January 12, 2020
The Baptism of the Lord
THE MOST HOLY NAME OF JESUS
Many are aware that the Month of January is the month of the Most Holy Name of Jesus. In fact the feast of the Most Holy Name of Jesus is kept on January 3rd each year. The Feast gives the character to the entire month.
What’s in a name? Thus did Juliet wonder in Shakespeare’s famous play. Perhaps some of us have even asked that ourselves. We know what is meant by that expression. Generally it means that names are not that important. And yet our faith tells us that names are indeed important.
But we know that names are very important. Think, if you will, of the poor and devoted husband whose wife has had a stroke and who will never hear her utter his name again. Think of the poor mother whose child is getting older and who has not yet said mama. Perhaps she has brought the baby to the doctor who, after testing, discovers that the child has a hearing problem and that perhaps she will never hear the child utter her name or any other name for that matter. These are two examples of individuals who understand the importance of names. And think of a young man and woman who are first keeping company. The very name of their beloved thrills them. Yes, names are important.
What a joy then for us to realize that when God became a man, he had a name, Jesus. The very name Jesus means Savior. It is the name that is so powerful that it is used in all the sacraments of the Church. We pray, Our help is in the Name who made heaven and earth. In fact we should try to do everything in the name of the Lord. It is the name which the angel told to St. Joseph and it was St. Joseph who had the great privilege to bestow the Holy Name upon Our Lord.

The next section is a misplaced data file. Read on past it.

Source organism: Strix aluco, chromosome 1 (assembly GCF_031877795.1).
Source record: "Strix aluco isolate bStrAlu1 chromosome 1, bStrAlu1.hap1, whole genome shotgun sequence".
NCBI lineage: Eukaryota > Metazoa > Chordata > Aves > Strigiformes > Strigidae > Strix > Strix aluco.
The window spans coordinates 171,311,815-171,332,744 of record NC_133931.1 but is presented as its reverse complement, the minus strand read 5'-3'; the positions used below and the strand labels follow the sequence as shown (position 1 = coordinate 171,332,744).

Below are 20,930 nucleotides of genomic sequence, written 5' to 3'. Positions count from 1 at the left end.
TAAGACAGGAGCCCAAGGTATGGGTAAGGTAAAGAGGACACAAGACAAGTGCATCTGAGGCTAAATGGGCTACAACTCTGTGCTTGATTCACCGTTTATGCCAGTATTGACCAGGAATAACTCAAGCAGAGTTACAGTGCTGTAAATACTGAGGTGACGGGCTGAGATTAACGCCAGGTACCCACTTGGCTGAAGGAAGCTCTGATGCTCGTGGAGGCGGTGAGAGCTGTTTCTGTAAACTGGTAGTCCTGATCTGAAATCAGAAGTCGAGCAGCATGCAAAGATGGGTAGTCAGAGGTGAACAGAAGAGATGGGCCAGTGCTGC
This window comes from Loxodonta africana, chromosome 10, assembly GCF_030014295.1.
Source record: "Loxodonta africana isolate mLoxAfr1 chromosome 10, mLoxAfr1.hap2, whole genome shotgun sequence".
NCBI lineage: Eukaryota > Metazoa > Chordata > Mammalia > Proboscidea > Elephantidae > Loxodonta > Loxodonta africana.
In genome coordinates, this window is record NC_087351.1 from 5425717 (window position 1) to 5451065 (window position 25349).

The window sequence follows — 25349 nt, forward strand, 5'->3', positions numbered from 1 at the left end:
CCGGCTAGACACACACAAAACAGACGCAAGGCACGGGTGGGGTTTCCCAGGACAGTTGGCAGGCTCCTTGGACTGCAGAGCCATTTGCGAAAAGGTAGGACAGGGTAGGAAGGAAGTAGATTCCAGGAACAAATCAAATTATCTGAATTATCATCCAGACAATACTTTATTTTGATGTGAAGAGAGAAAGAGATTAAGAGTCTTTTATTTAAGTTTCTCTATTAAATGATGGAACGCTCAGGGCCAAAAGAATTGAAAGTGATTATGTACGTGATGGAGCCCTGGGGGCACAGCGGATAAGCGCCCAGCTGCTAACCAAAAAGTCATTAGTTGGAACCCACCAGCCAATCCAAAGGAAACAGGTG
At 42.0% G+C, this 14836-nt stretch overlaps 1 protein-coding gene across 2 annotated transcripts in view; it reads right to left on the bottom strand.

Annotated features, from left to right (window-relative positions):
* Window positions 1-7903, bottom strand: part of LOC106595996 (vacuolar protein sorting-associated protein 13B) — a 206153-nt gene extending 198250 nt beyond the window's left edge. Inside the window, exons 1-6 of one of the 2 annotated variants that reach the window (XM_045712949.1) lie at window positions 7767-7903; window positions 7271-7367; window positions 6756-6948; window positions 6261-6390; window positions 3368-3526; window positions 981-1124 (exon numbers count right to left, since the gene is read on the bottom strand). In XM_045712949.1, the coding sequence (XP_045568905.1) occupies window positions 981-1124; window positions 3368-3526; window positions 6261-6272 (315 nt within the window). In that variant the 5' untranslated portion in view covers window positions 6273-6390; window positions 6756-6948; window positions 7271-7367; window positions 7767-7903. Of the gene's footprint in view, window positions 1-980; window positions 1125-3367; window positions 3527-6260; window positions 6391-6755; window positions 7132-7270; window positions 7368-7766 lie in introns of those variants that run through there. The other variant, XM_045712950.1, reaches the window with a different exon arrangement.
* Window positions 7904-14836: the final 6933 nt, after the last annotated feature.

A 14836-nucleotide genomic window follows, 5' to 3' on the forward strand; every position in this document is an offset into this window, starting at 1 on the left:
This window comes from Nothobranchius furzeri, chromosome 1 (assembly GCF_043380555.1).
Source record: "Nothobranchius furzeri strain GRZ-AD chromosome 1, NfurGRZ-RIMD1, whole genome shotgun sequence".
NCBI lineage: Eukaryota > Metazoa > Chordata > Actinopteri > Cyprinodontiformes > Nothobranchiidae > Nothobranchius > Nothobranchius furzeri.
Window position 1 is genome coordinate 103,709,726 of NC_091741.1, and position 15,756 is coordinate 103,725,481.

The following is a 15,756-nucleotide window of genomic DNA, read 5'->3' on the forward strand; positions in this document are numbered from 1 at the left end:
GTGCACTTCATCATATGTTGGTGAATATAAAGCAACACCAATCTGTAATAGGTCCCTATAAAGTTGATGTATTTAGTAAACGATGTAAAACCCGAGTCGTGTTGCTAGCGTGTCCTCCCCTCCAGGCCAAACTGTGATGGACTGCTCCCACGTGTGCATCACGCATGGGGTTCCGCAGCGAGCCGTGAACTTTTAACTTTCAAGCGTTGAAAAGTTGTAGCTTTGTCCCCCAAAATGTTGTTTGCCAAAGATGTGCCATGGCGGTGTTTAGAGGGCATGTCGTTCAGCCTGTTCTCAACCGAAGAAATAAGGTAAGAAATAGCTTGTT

We should have only the greatest reverence for the name of Our Lord. We should bow our head when either saying or hearing His name. In the church’s Liturgy the priest bows his head at the name of Our Lord, Our Blessed Mother, the Patron Saint of the parish Church (in our case St. Paul), his own patron saint (in my case, St. James the Apostle), the patron saint of the diocese (in our case St. Agnes) and the saint whose feast is being celebrated. In fact, there is a tradition to use the phrase Our Lord in place of the Sacred Name Jesus so that we do not use the name lightly or carelessly. In the Old Testament, the Chosen People would never use the name of God nor would they write it. Even today, among many pious Jews, they write G-D instead of GOD out of respect for the divine name.
Out of respect for the Sacred Name we should never use Our Lord’s name as a curse or as an expression. How sad to hear the name of God used in an expression, sometimes even by young children who have not even begun to read or write. We should only use Our Lord’s name in a reverential way and in prayer. It is the same spirit of reverence that teaches us to try to make the Church a place of quiet so that a spirit of prayer permeates the whole building.
When the English martyrs were being cruelly tortured for our Catholic faith, the Divine Name gave them strength and courage. They would utter a beautiful aspiration that perhaps we, too, could memorize. It is (in Medieval English) Jesu, Jesu, always be Jesus to me! In Latin the prayer is: Iesu, Iesu, esto mihi semper Iesus!
Blessed be God! Blessed be His Holy Name! Yes, dear friends let us always use the Most Holy Name of Jesus with love and with reverence. May that name be our strength and salvation.
In Jesus and Mary,
Monsignor James F. Pereda